How you make money impacts your client relationship

By Morningstar |  14-12-18 | 
 

Rahul Vohra, Chief Executive Officer of Millerhill Advisors, shared his views at the Morningstar Investment Conference held in Mumbai on October 23 & 24, 2018. Below is an excerpt from that discussion moderated by Dhaval Kapadia, Director - Portfolio Specialist at Morningstar Investment Advisers India.

Does earning commission from fund houses vis-à-vis charging fee to clients directly make a difference in your client relationship?

I think how an adviser makes money does impact the relationship. The fee model is slowly gaining traction. The value-add which advisers are doing is coming under question. Advisers who are able to figure it out quickly will have a competitive edge. I am confident that over a period of time, we will see the emergence of a model which will enable the industry to become stronger.

How is the family office space evolving in India?

The family office space is in its infancy. It has emerged in other parts of the world. It will go through its testing times, both at an adviser level as well as at a client level.

The involvement of the younger generation is also increasing within family offices. Their investment preferences are different. They have higher expectations from their advisers, in terms of knowledge and skills.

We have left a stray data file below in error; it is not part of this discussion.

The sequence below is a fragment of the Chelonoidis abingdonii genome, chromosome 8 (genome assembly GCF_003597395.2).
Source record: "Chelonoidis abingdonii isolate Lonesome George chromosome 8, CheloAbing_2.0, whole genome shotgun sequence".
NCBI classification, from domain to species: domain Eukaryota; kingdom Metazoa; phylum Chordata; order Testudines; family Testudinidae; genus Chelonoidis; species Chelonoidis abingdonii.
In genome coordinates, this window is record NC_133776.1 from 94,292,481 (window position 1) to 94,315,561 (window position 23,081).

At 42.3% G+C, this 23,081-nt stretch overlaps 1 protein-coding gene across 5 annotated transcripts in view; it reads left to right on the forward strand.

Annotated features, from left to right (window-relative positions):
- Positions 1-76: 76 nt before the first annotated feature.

Given the growing involvement of younger generation, do you see a change in the way investment decisions are being made in family offices or ultra HNI kind of client setups?

The requirements and thought process of younger clients are very different. While their parents were very happy being in control and making all the investment decisions on an advisory basis, the younger generation is much more open to the idea of discretionary management. They are far more comfortable with technology. They are also very open to exploring new investment ideas. They are keen to diversify outside India. Thus, I think it's important for the industry to start thinking how they want to prepare themselves to be able to deal with this.

Are robo advisers a threat to your business?

Robo advisers will also have a space in a market like India. Over time, robos could become better in their capability to deal with client needs. But there are challenges in terms of getting the right talent, retaining them, investing in the business to build scale and finally monetizing the robo model. It's not easy. It takes tremendous amount of effort, energy, time and money to develop a platform. Thus, I'm a cautious observer to see how does the robo model pans out.

How should an adviser define success?

Building trust is crucial. I think that is success.

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